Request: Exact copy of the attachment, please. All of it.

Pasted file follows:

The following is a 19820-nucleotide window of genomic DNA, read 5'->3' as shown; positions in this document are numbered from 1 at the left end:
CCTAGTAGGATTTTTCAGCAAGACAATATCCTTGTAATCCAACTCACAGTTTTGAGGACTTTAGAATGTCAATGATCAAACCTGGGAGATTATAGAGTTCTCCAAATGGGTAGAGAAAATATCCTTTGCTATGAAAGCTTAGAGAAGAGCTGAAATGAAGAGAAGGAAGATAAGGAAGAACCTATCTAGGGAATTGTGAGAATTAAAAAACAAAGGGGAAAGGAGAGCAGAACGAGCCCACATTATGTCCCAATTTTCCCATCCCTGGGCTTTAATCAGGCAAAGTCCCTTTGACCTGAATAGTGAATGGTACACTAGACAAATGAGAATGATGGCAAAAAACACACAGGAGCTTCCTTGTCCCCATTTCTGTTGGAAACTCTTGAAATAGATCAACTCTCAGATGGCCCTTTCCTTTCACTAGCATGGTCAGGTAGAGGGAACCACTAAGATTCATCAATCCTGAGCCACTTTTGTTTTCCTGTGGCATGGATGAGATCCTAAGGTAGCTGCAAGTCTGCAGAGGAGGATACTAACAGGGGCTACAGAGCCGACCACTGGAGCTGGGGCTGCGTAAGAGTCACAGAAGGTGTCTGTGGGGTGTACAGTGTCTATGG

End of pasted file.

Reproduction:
The following is a 19820-nucleotide window of genomic DNA, read 5'->3' as shown; positions in this document are numbered from 1 at the left end:
CCTAGTAGGATTTTTCAGCAAGACAATATCCTTGTAATCCAACTCACAGTTTTGAGGACTTTAGAATGTCAATGATCAAACCTGGGAGATTATAGAGTTCTCCAAATGGGTAGAGAAAATATCCTTTGCTATGAAAGCTTAGAGAAGAGCTGAAATGAAGAGAAGGAAGATAAGGAAGAACCTATCTAGGGAATTGTGAGAATTAAAAAACAAAGGGGAAAGGAGAGCAGAACGAGCCCACATTATGTCCCAATTTTCCCATCCCTGGGCTTTAATCAGGCAAAGTCCCTTTGACCTGAATAGTGAATGGTACACTAGACAAATGAGAATGATGGCAAAAAACACACAGGAGCTTCCTTGTCCCCATTTCTGTTGGAAACTCTTGAAATAGATCAACTCTCAGATGGCCCTTTCCTTTCACTAGCATGGTCAGGTAGAGGGAACCACTAAGATTCATCAATCCTGAGCCACTTTTGTTTTCCTGTGGCATGGATGAGATCCTAAGGTAGCTGCAAGTCTGCAGAGGAGGATACTAACAGGGGCTACAGAGCCGACCACTGGAGCTGGGGCTGCGTAAGAGTCACAGAAGGTGTCTGTGGGGTGTACAGTGTCTATGG